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Biofilms and Antimicrobial Resistance

Patel, Robin

Clinical Orthopaedics and Related Research: August 2005 - Volume 437 - Issue - p 41-47
doi: 10.1097/01.blo.0000175714.68624.74
SESSION II: DEALING WITH BIOFILMS
Free
SDC

The pathogenesis of many orthopaedic infections is related to the presence of microorganisms in biofilms. I examine the emerging understanding of the mechanisms of biofilm-associated antimicrobial resistance. Biofilm-associated resistance to antimicrobial agents begins at the attachment phase and increases as the biofilm ages. A variety of reasons for the increased antimicrobial resistance of microorganisms in biofilms have been postulated and investigated. Although bacteria in biofilms are surrounded by an extracellular matrix that might physically restrict the diffusion of antimicrobial agents, this does not seem to be a predominant mechanism of biofilm-associated antimicrobial resistance. Nutrient and oxygen depletion within the biofilm cause some bacteria to enter a nongrowing (ie, stationary) state, in which they are less susceptible to growth-dependent antimicrobial killing. A subpopulation of bacteria might differentiate into a phenotypically resistant state.30 Finally, some organisms in biofilms have been shown to express biofilm-specific antimicrobial resistance genes that are not required for biofilm formation. Overall, the mechanism of biofilm-associated antimicrobial resistance seems to be multifactorial and may vary from organism to organism. Techniques that address biofilm susceptibility testing to antimicrobial agents may be necessary before antimicrobial regimens for orthopaedic prosthetic device-associated infections can be appropriately defined in research and clinical settings. Finally, a variety of approaches are being defined to overcome biofilm-associated antimicrobial resistance.

From the Division of Infectious Diseases, the Department of Internal Medicine, the Division of Clinical Microbiology, and the Department of Laboratory Medicine and Pathology, Mayo Clinic College of Medicine, Rochester, MN.

The author has received support from the Mayo Foundation for this work.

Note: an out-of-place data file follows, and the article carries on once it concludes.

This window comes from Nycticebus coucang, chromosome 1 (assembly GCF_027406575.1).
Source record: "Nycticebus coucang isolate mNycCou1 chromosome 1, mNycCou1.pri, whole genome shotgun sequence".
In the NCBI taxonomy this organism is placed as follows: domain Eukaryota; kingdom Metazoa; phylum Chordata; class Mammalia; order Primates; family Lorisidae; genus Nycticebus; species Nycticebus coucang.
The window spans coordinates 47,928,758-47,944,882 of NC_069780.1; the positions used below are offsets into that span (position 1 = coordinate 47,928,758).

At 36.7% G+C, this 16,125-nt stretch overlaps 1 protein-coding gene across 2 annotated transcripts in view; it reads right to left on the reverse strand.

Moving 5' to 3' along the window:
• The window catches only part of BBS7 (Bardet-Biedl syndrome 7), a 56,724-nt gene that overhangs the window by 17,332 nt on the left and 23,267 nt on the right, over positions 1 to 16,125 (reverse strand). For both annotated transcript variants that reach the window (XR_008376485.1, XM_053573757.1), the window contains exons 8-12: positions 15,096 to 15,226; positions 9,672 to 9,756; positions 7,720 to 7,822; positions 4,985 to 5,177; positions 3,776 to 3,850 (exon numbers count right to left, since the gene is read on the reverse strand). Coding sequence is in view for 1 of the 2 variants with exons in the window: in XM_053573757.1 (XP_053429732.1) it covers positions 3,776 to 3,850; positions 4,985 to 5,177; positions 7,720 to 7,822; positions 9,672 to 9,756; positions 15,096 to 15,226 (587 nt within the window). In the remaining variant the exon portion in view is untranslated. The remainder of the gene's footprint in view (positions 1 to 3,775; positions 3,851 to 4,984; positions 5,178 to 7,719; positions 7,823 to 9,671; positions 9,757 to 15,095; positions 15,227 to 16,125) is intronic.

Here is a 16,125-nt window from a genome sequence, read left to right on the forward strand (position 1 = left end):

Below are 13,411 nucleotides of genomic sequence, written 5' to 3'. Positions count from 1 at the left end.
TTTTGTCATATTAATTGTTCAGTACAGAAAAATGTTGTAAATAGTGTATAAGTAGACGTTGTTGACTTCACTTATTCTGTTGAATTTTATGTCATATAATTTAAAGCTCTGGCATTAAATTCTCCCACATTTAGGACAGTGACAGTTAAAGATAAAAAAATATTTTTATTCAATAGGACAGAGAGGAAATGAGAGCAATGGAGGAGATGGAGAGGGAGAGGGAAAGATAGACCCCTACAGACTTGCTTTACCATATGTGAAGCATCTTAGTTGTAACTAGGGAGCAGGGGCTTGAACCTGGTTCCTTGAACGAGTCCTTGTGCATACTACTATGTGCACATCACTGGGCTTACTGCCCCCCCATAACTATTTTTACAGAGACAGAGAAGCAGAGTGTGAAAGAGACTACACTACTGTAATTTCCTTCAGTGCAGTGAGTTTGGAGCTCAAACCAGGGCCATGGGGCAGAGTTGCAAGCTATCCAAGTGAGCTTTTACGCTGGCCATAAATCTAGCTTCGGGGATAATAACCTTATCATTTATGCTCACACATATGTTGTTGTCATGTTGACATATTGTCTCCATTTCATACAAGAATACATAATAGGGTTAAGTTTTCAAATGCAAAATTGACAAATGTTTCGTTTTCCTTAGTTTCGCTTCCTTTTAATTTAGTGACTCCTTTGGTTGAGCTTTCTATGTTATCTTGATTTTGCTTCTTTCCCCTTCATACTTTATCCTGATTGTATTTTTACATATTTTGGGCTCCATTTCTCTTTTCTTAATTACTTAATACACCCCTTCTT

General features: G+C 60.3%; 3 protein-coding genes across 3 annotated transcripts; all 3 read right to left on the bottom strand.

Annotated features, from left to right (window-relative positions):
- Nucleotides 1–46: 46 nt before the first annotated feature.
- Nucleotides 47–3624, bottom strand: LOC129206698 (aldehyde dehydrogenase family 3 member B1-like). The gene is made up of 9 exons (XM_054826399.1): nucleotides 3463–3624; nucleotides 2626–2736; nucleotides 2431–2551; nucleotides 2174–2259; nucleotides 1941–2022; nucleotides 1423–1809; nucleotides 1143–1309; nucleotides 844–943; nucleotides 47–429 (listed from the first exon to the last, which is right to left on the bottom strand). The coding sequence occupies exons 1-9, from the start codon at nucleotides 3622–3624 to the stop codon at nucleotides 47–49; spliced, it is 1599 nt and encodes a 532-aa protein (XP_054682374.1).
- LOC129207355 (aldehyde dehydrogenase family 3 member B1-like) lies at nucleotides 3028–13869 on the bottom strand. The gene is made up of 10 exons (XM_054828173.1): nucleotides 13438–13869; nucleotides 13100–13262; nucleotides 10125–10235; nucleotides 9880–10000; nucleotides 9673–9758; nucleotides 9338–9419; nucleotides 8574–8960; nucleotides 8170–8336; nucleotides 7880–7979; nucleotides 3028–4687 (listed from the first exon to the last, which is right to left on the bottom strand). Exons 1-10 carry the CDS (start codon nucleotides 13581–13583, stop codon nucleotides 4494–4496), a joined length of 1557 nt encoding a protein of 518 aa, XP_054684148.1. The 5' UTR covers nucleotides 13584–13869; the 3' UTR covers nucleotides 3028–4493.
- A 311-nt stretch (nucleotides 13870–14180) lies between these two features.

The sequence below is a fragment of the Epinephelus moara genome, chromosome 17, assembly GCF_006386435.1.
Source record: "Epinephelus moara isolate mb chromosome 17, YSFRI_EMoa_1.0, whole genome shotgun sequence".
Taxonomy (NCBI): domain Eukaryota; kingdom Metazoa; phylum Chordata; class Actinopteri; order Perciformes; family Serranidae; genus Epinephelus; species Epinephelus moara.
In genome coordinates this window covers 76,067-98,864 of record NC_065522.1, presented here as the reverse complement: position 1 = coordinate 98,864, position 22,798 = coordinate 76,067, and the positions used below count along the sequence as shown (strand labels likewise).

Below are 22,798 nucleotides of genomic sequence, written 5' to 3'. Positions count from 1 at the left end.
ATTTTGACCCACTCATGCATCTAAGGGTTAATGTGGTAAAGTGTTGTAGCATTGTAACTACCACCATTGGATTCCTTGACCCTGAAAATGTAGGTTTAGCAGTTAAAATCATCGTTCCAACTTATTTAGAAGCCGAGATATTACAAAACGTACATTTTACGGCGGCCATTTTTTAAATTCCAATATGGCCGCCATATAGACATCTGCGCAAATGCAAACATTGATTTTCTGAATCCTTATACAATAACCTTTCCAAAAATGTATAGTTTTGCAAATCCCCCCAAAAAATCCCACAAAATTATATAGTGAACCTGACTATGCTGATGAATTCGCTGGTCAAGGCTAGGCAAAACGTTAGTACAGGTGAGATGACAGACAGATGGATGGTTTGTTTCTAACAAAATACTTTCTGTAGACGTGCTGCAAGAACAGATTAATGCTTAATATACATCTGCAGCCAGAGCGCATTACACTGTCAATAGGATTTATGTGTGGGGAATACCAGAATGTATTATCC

Correspondence to: Robin Patel, MD, Division of Infectious Diseases, Mayo Clinic, 200 First St. S.W., Rochester, MN 55905. Phone: 507-255-6482; Fax: 507-184-9066; E-mail: patel.robin@mayo.edu.

Microorganisms in biofilms are resistant to antimicrobial agents, but not in the classic sense. Conventional antimicrobial resistance refers to acquired resistance in free-floating (ie, planktonic) bacteria (and other microorganisms), and occurs through antimicrobic inactivation (eg, by β-lactamases), modification of targets to which antimicrobial agents bind (eg, as occurs with vancomycin resistance in enterococci), or decreased access of antimicrobial agents to their target (eg, through efflux). Traditional antimicrobial resistance is conferred by mutation or acquisition of a new gene (or new genes) via genetic exchange, and, in general, is irreversible. Proximity of cells to one another within biofilms may provide an environment conducive to exchange of antimicrobial resistance genes (eg, on plasmids or transposons). “Conventional” antimicrobial resistance, however, generally is considered distinct from biofilm-associated antimicrobial resistance (however, in Pseudomonas aeruginosa, PvrR, a regulatory protein, modulates the phenotypic switch from antimicrobial-resistant to antimicrobial-susceptible and apparently also regulates biofilm formation).13

Orthopaedic surgeons are familiar with resistance associated with microorganisms in biofilms because orthopaedic-associated infections can be difficult to treat with antimicrobial agents (to which the organisms are susceptible using conventional tests) alone and often require surgical debridement and removal of foreign bodies (if present) for cure. Conversely, clinical experience suggests that biofilm-associated antimicrobial resistance is reversible because if the foreign body is removed, the organism can be eradicated with a conventional antimicrobial agent.

Although there is some understanding of the mechanism or mechanisms of biofilm-associated antimicrobial resistance, this is clearly an area replete with rapidly emerging data. The mechanism of biofilm-associated antimicrobial resistance seems to be multifactorial and may vary from organism to organism. Techniques that address biofilm susceptibility testing to antimicrobial agents may be necessary before antimicrobial regimens for orthopaedic prosthetic-device-associated infections can be appropriately defined in research and clinical settings. A variety of approaches are being defined to overcome biofilm-associated antimicrobial resistance. The purpose of this review is for me to examine the emerging understanding of mechanisms of biofilm-associated antimicrobial resistance.